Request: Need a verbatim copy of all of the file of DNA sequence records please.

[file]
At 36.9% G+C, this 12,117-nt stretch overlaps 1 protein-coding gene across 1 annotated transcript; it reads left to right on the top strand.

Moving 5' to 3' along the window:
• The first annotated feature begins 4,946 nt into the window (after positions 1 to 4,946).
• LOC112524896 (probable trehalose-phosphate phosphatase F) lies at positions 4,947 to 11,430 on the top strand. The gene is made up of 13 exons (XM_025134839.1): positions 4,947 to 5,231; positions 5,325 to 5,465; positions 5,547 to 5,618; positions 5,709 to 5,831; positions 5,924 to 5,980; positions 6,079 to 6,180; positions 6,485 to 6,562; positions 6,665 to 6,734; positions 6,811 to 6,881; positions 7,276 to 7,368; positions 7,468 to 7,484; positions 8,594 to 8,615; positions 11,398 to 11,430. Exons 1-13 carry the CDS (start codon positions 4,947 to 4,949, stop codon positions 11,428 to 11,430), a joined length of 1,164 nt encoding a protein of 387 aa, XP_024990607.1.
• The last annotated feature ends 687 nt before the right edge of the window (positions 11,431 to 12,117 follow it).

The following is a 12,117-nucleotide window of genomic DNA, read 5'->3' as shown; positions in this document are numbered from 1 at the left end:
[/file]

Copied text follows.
At 36.9% G+C, this 12,117-nt stretch overlaps 1 protein-coding gene across 1 annotated transcript; it reads left to right on the top strand.

Moving 5' to 3' along the window:
• The first annotated feature begins 4,946 nt into the window (after positions 1 to 4,946).
• LOC112524896 (probable trehalose-phosphate phosphatase F) lies at positions 4,947 to 11,430 on the top strand. The gene is made up of 13 exons (XM_025134839.1): positions 4,947 to 5,231; positions 5,325 to 5,465; positions 5,547 to 5,618; positions 5,709 to 5,831; positions 5,924 to 5,980; positions 6,079 to 6,180; positions 6,485 to 6,562; positions 6,665 to 6,734; positions 6,811 to 6,881; positions 7,276 to 7,368; positions 7,468 to 7,484; positions 8,594 to 8,615; positions 11,398 to 11,430. Exons 1-13 carry the CDS (start codon positions 4,947 to 4,949, stop codon positions 11,428 to 11,430), a joined length of 1,164 nt encoding a protein of 387 aa, XP_024990607.1.
• The last annotated feature ends 687 nt before the right edge of the window (positions 11,431 to 12,117 follow it).

The following is a 12,117-nucleotide window of genomic DNA, read 5'->3' as shown; positions in this document are numbered from 1 at the left end: